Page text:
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Index > Windows > How to find the stack size 64bit windows?

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eeikel



Joined: 17 Jun 2013
Posts: 7
Location: NL
eeikel
Hello,
i tried to get the stacksize and compare a register to see if an object is located on the stack or heap.
something like this:

In c:
Code:
#include "stdlib.h"
#include "stdio.h"
#include "string.h"

    void * isHeap(const void*);
                 int number = 12;
                 int * ptr = malloc(sizeof(int));
int main(){
                 *ptr = 34;

                 printf("%s",isHeap(&number));
                 printf("%s",isHeap(ptr));
                 if(ptr){free(ptr);puts("object freed.\n");};
return 0;
}
    


in asm OBJ file :
Code:

 format MS64 COFF ; object.o file
     public isHeap
     ;extrn 'printf' as _printf
          msg_on_stack db 'stack', 13, 10
          msg_on_heap  db 'heap' , 13, 10
                                        isHeap:

                                                ; stack grows down from a high address asigned by os, heap grows up from low address asigned by os
                                                mov rax, rsp     ; copy stackpointer value to rax
                                                add rax, 0x08    ; call causes stackpointer to be decremented add 8bytes to get previous original value

                                                cmp rax, rcx     ; compare in coming value in rxc with stackpointer value saved in rax
                                                jc .isStack      ; jc = above or equal CarryFlag = 1, jnc is opposite below or equal CarryFlag = 0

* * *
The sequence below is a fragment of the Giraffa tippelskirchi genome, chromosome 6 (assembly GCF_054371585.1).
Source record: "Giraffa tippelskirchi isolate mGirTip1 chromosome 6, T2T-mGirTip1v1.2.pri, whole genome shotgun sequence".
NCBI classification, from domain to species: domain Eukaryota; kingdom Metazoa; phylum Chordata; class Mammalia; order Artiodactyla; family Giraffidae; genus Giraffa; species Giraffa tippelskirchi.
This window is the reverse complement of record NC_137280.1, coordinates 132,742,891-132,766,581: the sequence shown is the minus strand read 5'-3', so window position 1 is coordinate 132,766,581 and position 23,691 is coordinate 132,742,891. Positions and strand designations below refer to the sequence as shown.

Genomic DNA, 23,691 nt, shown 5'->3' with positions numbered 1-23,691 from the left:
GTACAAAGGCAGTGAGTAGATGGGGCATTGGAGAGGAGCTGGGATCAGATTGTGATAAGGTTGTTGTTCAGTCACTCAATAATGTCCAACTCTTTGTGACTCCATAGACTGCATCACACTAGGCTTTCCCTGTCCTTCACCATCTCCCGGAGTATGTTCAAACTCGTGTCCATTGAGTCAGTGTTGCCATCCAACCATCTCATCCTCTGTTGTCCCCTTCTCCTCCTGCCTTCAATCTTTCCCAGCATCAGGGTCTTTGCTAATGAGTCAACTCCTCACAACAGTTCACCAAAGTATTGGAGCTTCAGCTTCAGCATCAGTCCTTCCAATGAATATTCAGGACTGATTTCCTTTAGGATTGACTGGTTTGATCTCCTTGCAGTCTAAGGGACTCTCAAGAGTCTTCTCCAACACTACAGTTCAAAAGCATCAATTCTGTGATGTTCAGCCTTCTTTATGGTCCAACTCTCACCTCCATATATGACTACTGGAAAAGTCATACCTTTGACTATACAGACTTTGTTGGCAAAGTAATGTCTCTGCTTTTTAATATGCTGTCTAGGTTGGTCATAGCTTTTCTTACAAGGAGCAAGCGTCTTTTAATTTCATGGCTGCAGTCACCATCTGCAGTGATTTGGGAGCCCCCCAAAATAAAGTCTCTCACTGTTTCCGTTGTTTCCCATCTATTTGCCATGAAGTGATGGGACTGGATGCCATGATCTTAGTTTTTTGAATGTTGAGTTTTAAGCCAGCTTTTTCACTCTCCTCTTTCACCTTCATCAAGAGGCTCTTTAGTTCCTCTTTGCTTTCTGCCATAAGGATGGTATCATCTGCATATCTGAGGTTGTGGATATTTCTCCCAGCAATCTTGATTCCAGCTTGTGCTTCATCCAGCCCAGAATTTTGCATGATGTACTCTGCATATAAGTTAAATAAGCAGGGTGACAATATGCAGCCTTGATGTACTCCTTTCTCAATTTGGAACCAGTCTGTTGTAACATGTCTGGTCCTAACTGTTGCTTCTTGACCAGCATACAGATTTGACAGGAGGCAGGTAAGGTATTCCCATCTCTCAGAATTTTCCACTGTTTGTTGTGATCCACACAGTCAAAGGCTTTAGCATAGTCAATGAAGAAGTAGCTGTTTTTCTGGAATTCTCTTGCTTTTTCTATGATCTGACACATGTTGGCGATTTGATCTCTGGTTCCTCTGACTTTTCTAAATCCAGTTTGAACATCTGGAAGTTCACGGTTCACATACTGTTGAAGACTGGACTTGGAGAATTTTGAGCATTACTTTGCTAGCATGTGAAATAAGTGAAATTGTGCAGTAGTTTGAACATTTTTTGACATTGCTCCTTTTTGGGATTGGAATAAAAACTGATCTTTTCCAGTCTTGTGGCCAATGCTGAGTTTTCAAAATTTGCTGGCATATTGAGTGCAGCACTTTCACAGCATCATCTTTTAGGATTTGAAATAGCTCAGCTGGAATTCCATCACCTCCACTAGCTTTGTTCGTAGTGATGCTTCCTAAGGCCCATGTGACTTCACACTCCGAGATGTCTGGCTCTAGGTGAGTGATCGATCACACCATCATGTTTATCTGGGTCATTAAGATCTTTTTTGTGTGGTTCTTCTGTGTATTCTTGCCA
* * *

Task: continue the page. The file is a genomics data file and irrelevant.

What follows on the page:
mov rax,  msg_on_heap
                                               ; call _printf
                                               ; mov rax, 1 ; return one if true
                                                ret

                                              .isStack:
                                                       mov rax, msg_on_stack
                                                       ; call _printf
                                                       ; mov rax, 0 ; return 0 if false
                                                       ret                 
    


This seems to be working but i doubt if the code is good...
[/code]
Post 14 Apr 2016, 09:49
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revolution
When all else fails, read the source


Joined: 24 Aug 2004
Posts: 17467
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revolution
Things on the stack will be at addresses numerically higher than or equal to RSP. But the relative positions of the heap and stack are not defined. One or the other may be higher in the address space so you will have to detect that at runtime.
Post 14 Apr 2016, 10:00
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eeikel



Joined: 17 Jun 2013
Posts: 7
Location: NL
eeikel
Goodmorning, I didn't want to walk the stack just a quick try to see if i could check wheater an address is located on the stack or heap.
The reason is iám doing some research to build a memory allocator for a program i'am working on and wanted to see if it is possible to check the memory address locations are valid and how it works in asm and windows.

My allocator design is to HeapAlloc or VirtualAlloc pagesized memory and allocate cache sized memory blocks through the program where needed. When fragmatation kicks in copy contents to a new pagesized block and return the old block to the operating system.

http://www.gamasutra.com/blogs/MichaelKissner/2011104/258271/Writing_a_Game_from_Scratch_Part_2_Memory.php
http://gameangst.com/?p=585
http://g.oswego.edu/dl/html/malloc.html
https://software.intel.com/en-us/articles/introduction-to-x64-assembly
http://eli.thegreenplace.net/2011/09/06/stack-frame-layout-on-x86-64/
http://www.codemachine.com/article_x64deepdive.html
Post 15 Apr 2016, 08:31
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revolution